Recognition Programs for
MPS Secondary Students: History
In 1997 the Mesa
Service Learning Advisory Board began researching a recognition program for
Mesa high school students involved with service learning. The early significant
decisions were that there would not be a mandate or a graduation requirement,
that students of all ability levels would be able to participate, and that
students could earn hours through both classroom-based or extracurricular
service learning. It was also decided that preparation and reflection hours
“could count” in addition to the hours of action or service itself.
The first class eligible for the Honor was the Class of 1999. Given just one year, they could earn the Honor for 50 hours or more of service learning. That first year there were 156 graduates who earned “the gold seal,” and they performed 13,520 hours of service. Overall, during 1998 – 1999 there were 930 tenth to twelfth graders who recorded 39,563 hours of service.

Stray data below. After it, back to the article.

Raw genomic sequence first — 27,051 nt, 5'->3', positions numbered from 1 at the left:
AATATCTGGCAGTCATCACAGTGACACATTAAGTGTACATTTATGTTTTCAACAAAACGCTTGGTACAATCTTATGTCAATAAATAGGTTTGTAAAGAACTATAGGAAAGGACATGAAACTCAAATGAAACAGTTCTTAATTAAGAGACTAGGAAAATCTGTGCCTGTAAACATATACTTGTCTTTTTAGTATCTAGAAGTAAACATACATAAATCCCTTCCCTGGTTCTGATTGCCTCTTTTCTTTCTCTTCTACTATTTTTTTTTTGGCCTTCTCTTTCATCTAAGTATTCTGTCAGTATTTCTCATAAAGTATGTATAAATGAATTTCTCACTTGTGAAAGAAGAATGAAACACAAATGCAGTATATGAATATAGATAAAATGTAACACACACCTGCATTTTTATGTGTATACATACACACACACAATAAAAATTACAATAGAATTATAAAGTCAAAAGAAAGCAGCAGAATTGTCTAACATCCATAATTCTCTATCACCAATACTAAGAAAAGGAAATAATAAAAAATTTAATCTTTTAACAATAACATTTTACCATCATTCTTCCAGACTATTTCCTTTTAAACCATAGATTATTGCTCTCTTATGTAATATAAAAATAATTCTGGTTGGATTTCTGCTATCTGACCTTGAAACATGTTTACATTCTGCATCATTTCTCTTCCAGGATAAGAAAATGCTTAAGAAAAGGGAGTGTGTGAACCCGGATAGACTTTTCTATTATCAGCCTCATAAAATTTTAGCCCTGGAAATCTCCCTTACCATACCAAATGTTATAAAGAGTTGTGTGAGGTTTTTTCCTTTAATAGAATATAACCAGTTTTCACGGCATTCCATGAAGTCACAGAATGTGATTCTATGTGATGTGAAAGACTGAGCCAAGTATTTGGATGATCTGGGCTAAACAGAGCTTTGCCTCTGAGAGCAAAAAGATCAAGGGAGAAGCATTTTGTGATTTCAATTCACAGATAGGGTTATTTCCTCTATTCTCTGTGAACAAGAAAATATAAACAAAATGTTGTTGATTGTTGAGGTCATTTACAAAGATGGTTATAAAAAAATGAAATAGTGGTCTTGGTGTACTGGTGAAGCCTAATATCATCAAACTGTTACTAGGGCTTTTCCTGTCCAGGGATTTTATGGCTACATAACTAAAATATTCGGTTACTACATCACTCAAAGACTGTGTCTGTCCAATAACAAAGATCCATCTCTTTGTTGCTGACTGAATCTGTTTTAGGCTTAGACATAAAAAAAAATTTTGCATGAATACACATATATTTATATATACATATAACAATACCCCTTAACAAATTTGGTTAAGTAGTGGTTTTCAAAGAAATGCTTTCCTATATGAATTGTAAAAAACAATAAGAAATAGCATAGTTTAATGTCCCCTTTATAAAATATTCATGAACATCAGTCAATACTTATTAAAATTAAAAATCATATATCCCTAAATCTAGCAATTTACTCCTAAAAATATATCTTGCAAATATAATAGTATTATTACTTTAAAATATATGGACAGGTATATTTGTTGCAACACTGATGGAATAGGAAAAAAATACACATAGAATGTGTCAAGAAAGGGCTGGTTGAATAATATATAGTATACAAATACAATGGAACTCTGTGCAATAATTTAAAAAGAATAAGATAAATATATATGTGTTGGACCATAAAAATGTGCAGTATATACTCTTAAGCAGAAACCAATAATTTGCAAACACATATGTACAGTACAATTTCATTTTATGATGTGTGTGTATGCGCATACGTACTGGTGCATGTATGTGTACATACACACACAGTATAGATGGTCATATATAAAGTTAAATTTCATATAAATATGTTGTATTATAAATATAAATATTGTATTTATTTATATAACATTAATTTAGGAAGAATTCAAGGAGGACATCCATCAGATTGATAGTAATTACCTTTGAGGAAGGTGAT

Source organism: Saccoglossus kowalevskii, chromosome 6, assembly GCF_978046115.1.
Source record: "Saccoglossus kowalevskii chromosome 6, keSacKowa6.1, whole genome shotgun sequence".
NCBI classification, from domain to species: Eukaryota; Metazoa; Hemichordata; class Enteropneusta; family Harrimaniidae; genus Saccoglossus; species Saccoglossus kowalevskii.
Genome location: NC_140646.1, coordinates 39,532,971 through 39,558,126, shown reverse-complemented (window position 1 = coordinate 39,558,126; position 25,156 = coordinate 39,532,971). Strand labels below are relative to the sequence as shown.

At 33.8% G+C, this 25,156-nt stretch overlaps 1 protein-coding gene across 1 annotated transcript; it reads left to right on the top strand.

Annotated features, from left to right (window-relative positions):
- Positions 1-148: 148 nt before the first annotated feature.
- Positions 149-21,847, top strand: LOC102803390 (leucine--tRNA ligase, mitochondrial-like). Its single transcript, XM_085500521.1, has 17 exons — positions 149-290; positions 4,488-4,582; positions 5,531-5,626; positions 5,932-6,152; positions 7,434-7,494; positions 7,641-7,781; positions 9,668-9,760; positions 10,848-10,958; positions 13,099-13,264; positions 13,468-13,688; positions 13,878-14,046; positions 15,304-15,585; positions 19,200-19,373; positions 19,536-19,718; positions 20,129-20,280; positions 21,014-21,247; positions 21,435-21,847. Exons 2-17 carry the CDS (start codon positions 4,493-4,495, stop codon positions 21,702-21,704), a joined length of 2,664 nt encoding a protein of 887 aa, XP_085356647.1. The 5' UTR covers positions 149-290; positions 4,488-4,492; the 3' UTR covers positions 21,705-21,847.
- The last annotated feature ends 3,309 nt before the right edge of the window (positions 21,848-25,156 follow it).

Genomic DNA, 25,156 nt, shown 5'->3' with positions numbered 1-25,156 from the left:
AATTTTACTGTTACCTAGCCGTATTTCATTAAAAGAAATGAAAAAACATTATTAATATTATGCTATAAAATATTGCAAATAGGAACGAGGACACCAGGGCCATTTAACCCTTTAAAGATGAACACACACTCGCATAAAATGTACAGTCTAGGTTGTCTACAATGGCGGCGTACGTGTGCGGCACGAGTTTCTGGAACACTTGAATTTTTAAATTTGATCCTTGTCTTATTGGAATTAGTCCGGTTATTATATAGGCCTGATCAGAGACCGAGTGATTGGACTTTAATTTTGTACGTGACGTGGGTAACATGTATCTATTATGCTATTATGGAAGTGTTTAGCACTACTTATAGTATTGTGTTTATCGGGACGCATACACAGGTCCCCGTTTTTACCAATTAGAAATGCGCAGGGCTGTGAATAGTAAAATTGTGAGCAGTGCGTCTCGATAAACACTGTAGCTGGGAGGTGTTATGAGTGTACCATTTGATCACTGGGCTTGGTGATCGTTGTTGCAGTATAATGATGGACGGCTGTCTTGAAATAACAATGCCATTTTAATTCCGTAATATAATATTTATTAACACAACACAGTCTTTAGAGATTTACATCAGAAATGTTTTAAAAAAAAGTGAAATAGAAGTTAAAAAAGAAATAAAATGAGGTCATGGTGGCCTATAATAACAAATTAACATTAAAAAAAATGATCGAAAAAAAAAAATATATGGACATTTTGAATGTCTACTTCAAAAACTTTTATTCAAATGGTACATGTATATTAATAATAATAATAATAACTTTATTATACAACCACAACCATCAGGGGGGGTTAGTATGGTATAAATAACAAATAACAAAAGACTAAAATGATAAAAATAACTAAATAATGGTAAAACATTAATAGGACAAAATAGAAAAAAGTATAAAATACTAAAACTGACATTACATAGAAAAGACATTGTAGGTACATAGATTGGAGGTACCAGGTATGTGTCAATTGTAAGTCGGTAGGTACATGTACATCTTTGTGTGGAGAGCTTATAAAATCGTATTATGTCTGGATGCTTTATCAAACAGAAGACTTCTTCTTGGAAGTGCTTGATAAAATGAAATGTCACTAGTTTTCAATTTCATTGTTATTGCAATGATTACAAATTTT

The Honor program is implemented by the Service Learning Coaches at all the junior and senior high schools and overseen by the Service Learning Director and the Advisory Board. The service learning hours for each student are recorded on his/her individual school district data base record, and the total number of hours transfers onto each student’s transcript. At the point when the student earns 150 hours, the words, “Honor for Excellence in Service Learning” appear on the transcript. Starting with the class of 2020, students will need to earn 200 hours in order to receive the honor.
The Silver Service Award for Excellence in Service Learning was instituted during the 2010-2011 school year for 7th and 8th graders. Junior High students will have two years to record 50 hours of service in order to earn "the Silver Seal." Materials on this award are on this website under Junior High/Silver.